But on Friday at the combine, head coach Marvin Lewis sounded confident that Johnson again would be carrying the ball in Cincinnati in 2005.

"I think in Rudi's best interests, he's going to play," Lewis said. "What is he going to do? Rudi's a football player. Rudi wants to play football.

"Obviously, he didn't convey the correct message to people. When you talk about that amount of money and not being important, I think they've re-thought that a little."

On Friday, Lewis did not rule out a trade of Johnson, calling it an "option."

Under terms of the franchise tag, Johnson would be paid $6.3 million -- the average of the top five running back salaries in 2004-05.

As for Johnson's possible heir apparent, Chris Perry, Lewis said the second-year running back is recovering from postseason surgery to repair a sports hernia.

"Everything seems to be, from all reports, fine," Lewis said. ...

Also according to Curnutte, receiver T.J Houshmandzadeh has a new agent but apparently the same wish. The unrestricted free agent wants to stay with the Bengals, agent David Dunn said Friday at the combine.

"He'd love to stay in Cincinnati. He believes the team has a great chance to win and wants to be a part of it," said Dunn, hired by Houshmandzadeh after the player cut ties with former agent Andy Simms.

Houshmandzadeh's 73 receptions and 978 yards were second-most on the team last season.

He officially will become an unrestricted free agent Wednesday, but Dunn said he expected to talk contract with Bengals officials through the weekend and into the week.

"Well, that's supposedly what they say," Lewis said Friday when asked about Houshmandzadeh's stated wish to stay in Cincinnati. "But we still haven't come to terms. They are, as we speak, still working to come to terms. We're going to make sure we put together the best football team we can put together."

In other words, if a player isn't signed, the team will look to fill the roster spot. ...

Following up on another item from last weekend. ... Bills head coach Mike Mularkey said that while Buffalo is trying to grant Travis Henry's request for a trade, that doesn't guarantee it will happen.

"We're not spending morning, noon and night trying to move Travis," Mularkey said. "We've given him a little while this offseason to talk to other teams and see if there is a trade possibility. But it's going to be for the right price. I think everybody knows that. ..."

And in yet another follow up. ... Jerome Bettis, who weighed retiring after the Steelers lost in the AFC championship game last month, agreed Saturday to another pay cut and will play for at least one more season.

As AP sports writer Alan Robinson noted, this is the second consecutive season the NFL's No. 5 career rusher has accepted a substantial pay cut to stay in Pittsburgh. Bettis was to have made $4,484,000 next season, but will play for about $1.5 million -- or about $500,000 more than his base salary last season.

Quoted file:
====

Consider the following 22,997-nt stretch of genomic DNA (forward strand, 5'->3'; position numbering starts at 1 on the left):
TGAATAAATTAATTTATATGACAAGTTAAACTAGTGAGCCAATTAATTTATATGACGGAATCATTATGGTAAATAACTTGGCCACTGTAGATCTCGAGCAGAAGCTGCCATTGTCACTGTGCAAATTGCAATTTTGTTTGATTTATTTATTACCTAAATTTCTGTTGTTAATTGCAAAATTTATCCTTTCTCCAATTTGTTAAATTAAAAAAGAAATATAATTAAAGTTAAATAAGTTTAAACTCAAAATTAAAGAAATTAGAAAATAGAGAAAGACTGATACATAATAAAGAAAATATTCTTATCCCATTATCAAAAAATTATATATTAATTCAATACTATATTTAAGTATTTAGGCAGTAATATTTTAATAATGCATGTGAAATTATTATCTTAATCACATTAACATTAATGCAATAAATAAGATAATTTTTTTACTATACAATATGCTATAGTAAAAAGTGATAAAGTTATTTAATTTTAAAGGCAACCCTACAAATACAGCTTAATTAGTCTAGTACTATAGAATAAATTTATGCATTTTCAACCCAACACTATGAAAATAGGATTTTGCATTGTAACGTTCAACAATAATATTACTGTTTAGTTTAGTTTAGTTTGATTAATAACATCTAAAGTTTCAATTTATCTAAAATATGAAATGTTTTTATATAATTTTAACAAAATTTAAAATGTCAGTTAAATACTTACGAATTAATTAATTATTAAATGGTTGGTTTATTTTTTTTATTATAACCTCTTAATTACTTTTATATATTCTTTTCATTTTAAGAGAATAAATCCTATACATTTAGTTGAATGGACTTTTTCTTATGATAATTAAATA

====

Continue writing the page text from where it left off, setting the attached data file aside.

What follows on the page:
Last season, Bettis climbed to fifth on the NFL's career rushing list with 13,294 yards after replacing an injured Duce Staley at midseason and leading them with 941 yards. He turned 33 last week.

Also in Pittsburgh. ... With Ben Roethlisberger now firmly entrenched as their starter, Pasquarelli advised readers on Friday that team officials are quietly dangling Tommy Maddox as trade bait.

Pasquarelli added: "It probably wouldn't take too much to pry Maddox away, and he certainly could provide a very inexpensive insurance policy. ..."

In Detroit. ... Also according to the Xchange, Lions officials have high hopes for receiver Charles Rogers, but they also have some mostly-unspoken concern regarding his ability to make it through a full season without a major injury.

As a rookie in 2003, Rogers played five games and caught 22 passes for 243 yards and three touchdowns before suffering a season-ending broken collarbone during a bye-week practice session.

Last year, he lasted only three plays in the first game. He dived for the first ball thrown his way, landed on the same shoulder and broke the same collarbone about two inches from the previous break.

Surgery was performed, with a metal plate installed to expedite the healing process but again Rogers was finished for the season. By the end of the season he had begun rehab and conditioning work but is not yet lifting to 100 percent capability.

"I wouldn't say it's 100 percent because it's slowed down now," head coach Steve Mariucci said, referring to Rogers' offseason schedule. "He was lifting pretty good. Is his max back up to what it was? Probably not, but he's lifting."

Although he might be limited, Mariucci indicated he expects Rogers to take an active role in the offseason workouts during the spring. ...

Also in Detroit. ... Although there is nothing final in the works, free agent quarterback Jeff Garcia will be in town to take a physical and sit down with coaches this week.

In Cleveland. ... New head coach Romeo Crennel's selection of John Lott as his strength and conditioning coach might be traced to his first exposure to Lott while both were with the New York Jets in 1997.

As Cleveland Plain Dealer beat man Tony Grossi recounted this week, at Bill Parcells' first team meeting, the Jets' coach dropped a binder the size of a telephone book on a table. The voluminous binder contained the lengthy injury histories of all the Jets players.

"Things are going to change around here," Parcells bellowed.